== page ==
Buttigieg was the first of several candidates to challenge Warren over how she will pay for her Medicare for All plan, based on the existing government-run Medicare program for Americans 65 and older. She refused to say whether she would have to raise taxes on middle-class families and instead said they would see no rise in overall costs.

“Well, we heard it tonight, a yes or no question that didn’t get a yes or no answer,” he said of Warren.

“This is why people here in the Midwest are so frustrated with Washington in general and Capitol Hill in particular. Your signature, Senator, is to have a plan for everything. Except this,” said Buttigieg, whose healthcare plan keeps private insurance in place for those who want it.

Buttigieg also tussled with former congressman Beto O’Rourke. Buttigieg has labeled as unrealistic the idea that the federal government should force gun owners to turn over their high-powered assault rifles. O’Rourke has said Democrats should show courage in pushing for gun reforms.

“I don’t need lessons from you on courage, political or personal,” Buttigieg said during the debate.

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Castro did not repeat his strategy of going after Biden as he did during the September debate. This time around, he spoke relatively little at all.

The former U.S. housing secretary said he would support novel programs to improve economic inequality in the country, including potentially piloting universal basic income to see if that kind of initiative could work.

“I was in Las Vegas a few months ago, and I visited people who were homeless, who are living in storm-drainage tunnels under the Las Vegas strip in the shadow of hotels and casinos that are worth hundreds of millions of dollars, where people from around the world are spending so much money on vacations,” he said. “We can do better than that.”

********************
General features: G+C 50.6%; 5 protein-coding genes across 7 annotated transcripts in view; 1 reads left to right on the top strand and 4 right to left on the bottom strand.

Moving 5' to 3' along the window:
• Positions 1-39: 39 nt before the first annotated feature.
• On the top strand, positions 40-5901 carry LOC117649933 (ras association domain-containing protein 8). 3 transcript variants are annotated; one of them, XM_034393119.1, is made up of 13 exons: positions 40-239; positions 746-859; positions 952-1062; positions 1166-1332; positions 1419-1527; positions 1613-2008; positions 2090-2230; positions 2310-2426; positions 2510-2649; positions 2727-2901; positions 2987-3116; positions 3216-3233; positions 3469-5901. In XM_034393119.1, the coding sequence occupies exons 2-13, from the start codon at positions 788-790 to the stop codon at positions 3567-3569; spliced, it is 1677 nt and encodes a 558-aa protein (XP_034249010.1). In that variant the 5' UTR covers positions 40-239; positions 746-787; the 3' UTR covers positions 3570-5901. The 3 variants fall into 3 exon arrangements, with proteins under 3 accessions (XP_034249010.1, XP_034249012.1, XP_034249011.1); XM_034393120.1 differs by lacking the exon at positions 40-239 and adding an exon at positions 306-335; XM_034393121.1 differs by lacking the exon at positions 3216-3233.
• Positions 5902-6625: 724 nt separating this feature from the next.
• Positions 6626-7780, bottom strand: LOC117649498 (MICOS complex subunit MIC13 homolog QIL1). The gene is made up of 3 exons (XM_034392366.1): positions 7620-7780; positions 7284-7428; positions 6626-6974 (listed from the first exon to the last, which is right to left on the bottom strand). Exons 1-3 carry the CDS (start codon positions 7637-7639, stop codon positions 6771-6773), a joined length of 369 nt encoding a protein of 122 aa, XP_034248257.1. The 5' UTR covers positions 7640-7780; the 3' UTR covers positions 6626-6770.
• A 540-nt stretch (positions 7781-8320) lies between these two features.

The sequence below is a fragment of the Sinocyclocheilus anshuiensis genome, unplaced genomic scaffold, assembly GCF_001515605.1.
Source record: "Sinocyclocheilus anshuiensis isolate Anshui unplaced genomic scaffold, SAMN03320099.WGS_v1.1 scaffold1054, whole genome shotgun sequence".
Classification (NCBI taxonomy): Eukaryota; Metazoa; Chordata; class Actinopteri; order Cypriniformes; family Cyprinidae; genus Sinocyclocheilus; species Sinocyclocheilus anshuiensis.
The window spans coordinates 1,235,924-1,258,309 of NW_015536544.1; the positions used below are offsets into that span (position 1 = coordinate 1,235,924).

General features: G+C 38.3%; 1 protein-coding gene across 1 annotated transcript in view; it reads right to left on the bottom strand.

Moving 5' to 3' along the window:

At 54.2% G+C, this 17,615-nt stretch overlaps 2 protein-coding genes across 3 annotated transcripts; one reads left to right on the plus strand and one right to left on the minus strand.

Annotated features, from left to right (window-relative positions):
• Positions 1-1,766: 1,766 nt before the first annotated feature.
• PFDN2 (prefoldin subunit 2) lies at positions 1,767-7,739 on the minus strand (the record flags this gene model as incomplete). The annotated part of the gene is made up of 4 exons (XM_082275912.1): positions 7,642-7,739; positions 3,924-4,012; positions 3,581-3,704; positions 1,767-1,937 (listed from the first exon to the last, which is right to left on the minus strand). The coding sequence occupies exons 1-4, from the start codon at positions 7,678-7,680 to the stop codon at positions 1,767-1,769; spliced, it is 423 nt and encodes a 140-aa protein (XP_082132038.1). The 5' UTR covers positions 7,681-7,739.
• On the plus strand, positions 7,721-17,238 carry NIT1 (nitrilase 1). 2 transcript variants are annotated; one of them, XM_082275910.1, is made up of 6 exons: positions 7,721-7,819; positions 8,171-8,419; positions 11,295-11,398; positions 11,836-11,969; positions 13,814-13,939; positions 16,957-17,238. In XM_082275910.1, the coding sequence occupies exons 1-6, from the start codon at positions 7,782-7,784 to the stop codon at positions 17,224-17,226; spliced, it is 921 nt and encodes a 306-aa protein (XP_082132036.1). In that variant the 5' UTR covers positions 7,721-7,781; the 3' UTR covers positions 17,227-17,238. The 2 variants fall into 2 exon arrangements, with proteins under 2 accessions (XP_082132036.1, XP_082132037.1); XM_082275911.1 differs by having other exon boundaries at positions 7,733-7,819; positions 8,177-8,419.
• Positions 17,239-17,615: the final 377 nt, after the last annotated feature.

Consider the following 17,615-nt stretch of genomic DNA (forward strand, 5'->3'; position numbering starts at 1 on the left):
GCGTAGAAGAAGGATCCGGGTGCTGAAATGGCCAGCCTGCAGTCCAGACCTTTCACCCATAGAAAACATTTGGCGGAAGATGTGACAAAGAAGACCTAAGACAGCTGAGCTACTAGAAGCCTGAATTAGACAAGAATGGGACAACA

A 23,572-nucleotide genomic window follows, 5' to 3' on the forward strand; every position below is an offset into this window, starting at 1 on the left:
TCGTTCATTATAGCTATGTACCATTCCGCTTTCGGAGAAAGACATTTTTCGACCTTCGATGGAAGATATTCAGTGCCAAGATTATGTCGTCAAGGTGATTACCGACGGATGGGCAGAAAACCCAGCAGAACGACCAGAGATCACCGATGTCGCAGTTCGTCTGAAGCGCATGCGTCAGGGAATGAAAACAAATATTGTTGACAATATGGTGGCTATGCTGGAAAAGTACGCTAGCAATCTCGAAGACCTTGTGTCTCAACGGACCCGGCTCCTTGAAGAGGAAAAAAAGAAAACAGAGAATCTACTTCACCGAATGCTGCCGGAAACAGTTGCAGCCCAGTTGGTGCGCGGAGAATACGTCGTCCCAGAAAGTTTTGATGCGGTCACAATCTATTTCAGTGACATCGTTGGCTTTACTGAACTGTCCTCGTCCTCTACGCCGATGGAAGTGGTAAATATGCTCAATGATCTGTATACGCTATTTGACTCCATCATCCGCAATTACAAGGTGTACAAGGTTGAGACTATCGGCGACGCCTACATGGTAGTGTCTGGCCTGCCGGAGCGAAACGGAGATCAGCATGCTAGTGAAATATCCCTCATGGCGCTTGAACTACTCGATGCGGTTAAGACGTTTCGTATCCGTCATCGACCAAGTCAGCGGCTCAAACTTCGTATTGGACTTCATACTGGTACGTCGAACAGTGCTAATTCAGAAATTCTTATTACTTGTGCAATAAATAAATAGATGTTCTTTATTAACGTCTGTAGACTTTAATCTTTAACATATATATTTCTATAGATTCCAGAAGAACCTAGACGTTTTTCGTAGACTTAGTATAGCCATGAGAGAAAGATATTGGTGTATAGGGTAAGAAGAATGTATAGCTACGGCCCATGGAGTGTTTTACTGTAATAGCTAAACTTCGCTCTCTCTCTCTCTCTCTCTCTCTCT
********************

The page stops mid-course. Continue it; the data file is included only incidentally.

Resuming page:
One of two military veterans on the stage along with Buttigieg, Gabbard took a page out of Trump’s playbook and targeted the media.

“Just two days ago, the New York Times put out an article saying that I’m a Russian asset and an Assad apologist and all these different smears,” said Gabbard, a U.S. representative from Hawaii, who once met with Syrian President Bashar al-Assad in Syria. “This morning, a CNN commentator said on national television that I’m an asset of Russia. Completely despicable.”

When asked about Trump’s withdrawal of U.S. troops from northern Syria, Gabbard, an Iraq war veteran, criticized U.S. involvement in the region as “regime change war.”

“Donald Trump has the blood of the Kurds on his hand,” she said, but added he followed a long line of American politicians from both parties who had enabled the conflict to rage on - along with the “mainstream media.”


U.S. Senator Kamala Harris, a former prosecutor from California, started out strong making her case for why she believes Trump should be not only subject to an impeachment inquiry but removed from office.

“He has committed crimes in plain sight,” she said of the Republican president.

But Harris, who has slipped in recent polls, did not find a viral moment in the noisy debate despite a couple of tries. As her competitors argued over details of their healthcare plans, she chastised them and demanded to know why no one was talking about women’s health and abortion rights.